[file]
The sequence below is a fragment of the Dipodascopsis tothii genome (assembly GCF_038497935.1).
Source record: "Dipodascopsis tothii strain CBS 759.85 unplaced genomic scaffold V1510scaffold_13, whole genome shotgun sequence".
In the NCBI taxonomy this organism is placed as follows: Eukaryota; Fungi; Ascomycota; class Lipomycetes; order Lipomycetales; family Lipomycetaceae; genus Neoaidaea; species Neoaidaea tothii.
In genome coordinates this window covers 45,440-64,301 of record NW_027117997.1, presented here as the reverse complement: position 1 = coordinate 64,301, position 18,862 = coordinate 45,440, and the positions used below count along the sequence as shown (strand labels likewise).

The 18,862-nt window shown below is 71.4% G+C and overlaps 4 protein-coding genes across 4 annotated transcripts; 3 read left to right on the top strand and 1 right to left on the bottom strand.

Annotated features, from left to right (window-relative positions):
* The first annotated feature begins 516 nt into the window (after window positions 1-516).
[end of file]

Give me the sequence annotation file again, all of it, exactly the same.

The sequence below is a fragment of the Dipodascopsis tothii genome (assembly GCF_038497935.1).
Source record: "Dipodascopsis tothii strain CBS 759.85 unplaced genomic scaffold V1510scaffold_13, whole genome shotgun sequence".
In the NCBI taxonomy this organism is placed as follows: Eukaryota; Fungi; Ascomycota; class Lipomycetes; order Lipomycetales; family Lipomycetaceae; genus Neoaidaea; species Neoaidaea tothii.
In genome coordinates this window covers 45,440-64,301 of record NW_027117997.1, presented here as the reverse complement: position 1 = coordinate 64,301, position 18,862 = coordinate 45,440, and the positions used below count along the sequence as shown (strand labels likewise).

The 18,862-nt window shown below is 71.4% G+C and overlaps 4 protein-coding genes across 4 annotated transcripts; 3 read left to right on the top strand and 1 right to left on the bottom strand.

Annotated features, from left to right (window-relative positions):
* The first annotated feature begins 516 nt into the window (after window positions 1-516).